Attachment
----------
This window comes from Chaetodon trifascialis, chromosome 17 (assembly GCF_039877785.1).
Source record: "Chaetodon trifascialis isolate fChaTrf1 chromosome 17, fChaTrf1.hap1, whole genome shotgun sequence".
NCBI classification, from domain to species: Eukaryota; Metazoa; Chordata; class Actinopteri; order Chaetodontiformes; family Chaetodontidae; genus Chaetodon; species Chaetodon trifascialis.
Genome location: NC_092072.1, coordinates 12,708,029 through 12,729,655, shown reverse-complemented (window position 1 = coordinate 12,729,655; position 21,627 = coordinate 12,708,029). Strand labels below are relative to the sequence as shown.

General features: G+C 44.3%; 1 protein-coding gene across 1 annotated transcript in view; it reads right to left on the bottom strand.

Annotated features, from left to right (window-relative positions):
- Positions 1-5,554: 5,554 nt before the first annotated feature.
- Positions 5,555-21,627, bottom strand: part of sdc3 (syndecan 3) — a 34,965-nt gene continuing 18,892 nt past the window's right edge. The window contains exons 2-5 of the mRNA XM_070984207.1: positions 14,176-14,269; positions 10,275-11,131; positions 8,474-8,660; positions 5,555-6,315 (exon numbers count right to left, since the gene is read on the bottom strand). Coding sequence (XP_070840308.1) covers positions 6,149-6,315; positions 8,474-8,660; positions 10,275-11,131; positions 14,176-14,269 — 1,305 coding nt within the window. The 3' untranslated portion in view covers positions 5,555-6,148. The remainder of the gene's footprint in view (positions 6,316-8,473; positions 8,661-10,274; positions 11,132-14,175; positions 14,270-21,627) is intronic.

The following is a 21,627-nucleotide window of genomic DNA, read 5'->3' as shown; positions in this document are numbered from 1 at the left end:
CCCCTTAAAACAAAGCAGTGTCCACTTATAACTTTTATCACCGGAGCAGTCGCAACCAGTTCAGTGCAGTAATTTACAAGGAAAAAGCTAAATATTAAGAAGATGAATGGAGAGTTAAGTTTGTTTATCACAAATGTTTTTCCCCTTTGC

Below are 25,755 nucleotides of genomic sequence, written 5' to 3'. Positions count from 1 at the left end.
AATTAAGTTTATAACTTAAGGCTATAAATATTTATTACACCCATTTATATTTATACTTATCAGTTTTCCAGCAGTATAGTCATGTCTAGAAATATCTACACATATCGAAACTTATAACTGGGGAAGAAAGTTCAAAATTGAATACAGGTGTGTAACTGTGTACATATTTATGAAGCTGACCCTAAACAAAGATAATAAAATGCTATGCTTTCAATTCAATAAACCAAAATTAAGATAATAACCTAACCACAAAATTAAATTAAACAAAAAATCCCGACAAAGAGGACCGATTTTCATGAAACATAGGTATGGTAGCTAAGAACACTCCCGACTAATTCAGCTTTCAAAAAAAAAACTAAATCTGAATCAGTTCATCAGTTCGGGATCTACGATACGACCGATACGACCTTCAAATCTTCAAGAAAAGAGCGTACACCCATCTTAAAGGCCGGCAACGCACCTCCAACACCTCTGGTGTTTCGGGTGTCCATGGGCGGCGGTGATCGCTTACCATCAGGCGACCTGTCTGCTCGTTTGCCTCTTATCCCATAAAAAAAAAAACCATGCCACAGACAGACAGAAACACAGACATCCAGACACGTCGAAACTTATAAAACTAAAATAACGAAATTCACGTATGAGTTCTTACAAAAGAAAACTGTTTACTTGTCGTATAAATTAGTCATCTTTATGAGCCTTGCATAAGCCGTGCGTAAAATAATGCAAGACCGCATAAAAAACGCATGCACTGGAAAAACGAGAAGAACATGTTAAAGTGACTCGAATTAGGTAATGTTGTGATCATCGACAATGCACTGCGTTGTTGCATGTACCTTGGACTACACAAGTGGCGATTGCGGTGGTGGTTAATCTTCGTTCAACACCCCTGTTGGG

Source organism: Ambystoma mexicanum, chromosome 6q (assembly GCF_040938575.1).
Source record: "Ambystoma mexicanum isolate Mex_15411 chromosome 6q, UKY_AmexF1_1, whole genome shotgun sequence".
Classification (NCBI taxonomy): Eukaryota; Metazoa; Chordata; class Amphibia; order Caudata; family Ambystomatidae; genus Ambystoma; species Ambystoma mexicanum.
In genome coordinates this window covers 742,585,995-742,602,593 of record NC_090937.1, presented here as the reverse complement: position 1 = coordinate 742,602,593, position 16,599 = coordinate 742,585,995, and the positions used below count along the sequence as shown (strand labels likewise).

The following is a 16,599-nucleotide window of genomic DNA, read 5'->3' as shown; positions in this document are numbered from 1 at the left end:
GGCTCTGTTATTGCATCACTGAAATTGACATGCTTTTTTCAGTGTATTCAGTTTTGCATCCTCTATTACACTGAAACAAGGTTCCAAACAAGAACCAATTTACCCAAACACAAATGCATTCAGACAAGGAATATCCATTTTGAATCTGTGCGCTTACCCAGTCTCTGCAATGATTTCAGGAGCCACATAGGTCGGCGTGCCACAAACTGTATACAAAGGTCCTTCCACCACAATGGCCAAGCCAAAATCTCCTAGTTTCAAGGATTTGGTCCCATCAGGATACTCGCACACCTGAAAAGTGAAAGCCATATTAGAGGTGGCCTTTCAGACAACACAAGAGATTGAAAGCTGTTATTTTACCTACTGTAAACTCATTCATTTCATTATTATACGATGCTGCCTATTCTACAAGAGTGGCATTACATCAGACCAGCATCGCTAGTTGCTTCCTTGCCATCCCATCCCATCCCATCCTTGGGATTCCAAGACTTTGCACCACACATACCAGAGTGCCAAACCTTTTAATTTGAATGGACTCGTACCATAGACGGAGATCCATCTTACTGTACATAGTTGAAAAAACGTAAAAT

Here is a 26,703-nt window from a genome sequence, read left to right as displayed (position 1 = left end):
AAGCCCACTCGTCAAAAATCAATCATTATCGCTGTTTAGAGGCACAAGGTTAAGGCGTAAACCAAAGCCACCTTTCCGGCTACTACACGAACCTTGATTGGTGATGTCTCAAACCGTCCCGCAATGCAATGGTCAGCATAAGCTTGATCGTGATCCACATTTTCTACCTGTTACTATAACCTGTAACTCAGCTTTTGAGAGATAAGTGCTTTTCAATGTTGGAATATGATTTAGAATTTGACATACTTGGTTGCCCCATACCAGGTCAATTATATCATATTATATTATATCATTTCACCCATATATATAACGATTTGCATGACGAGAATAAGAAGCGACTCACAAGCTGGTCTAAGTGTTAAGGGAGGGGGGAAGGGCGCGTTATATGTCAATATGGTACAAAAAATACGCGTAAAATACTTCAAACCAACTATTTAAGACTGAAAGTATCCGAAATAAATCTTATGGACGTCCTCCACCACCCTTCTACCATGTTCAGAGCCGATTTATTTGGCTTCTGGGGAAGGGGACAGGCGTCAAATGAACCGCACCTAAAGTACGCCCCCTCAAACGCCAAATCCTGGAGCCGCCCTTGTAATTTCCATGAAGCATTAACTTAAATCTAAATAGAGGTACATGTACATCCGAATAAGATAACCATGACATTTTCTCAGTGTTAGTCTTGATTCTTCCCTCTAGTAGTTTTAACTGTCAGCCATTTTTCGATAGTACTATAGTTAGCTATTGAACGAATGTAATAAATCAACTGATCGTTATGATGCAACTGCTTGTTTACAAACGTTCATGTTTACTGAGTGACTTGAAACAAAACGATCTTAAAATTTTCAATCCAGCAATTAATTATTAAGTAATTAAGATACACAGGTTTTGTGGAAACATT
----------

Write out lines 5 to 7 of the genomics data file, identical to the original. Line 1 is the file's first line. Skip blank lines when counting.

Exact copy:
General features: G+C 44.3%; 1 protein-coding gene across 1 annotated transcript in view; it reads right to left on the bottom strand.

Annotated features, from left to right (window-relative positions):
- Positions 1-5,554: 5,554 nt before the first annotated feature.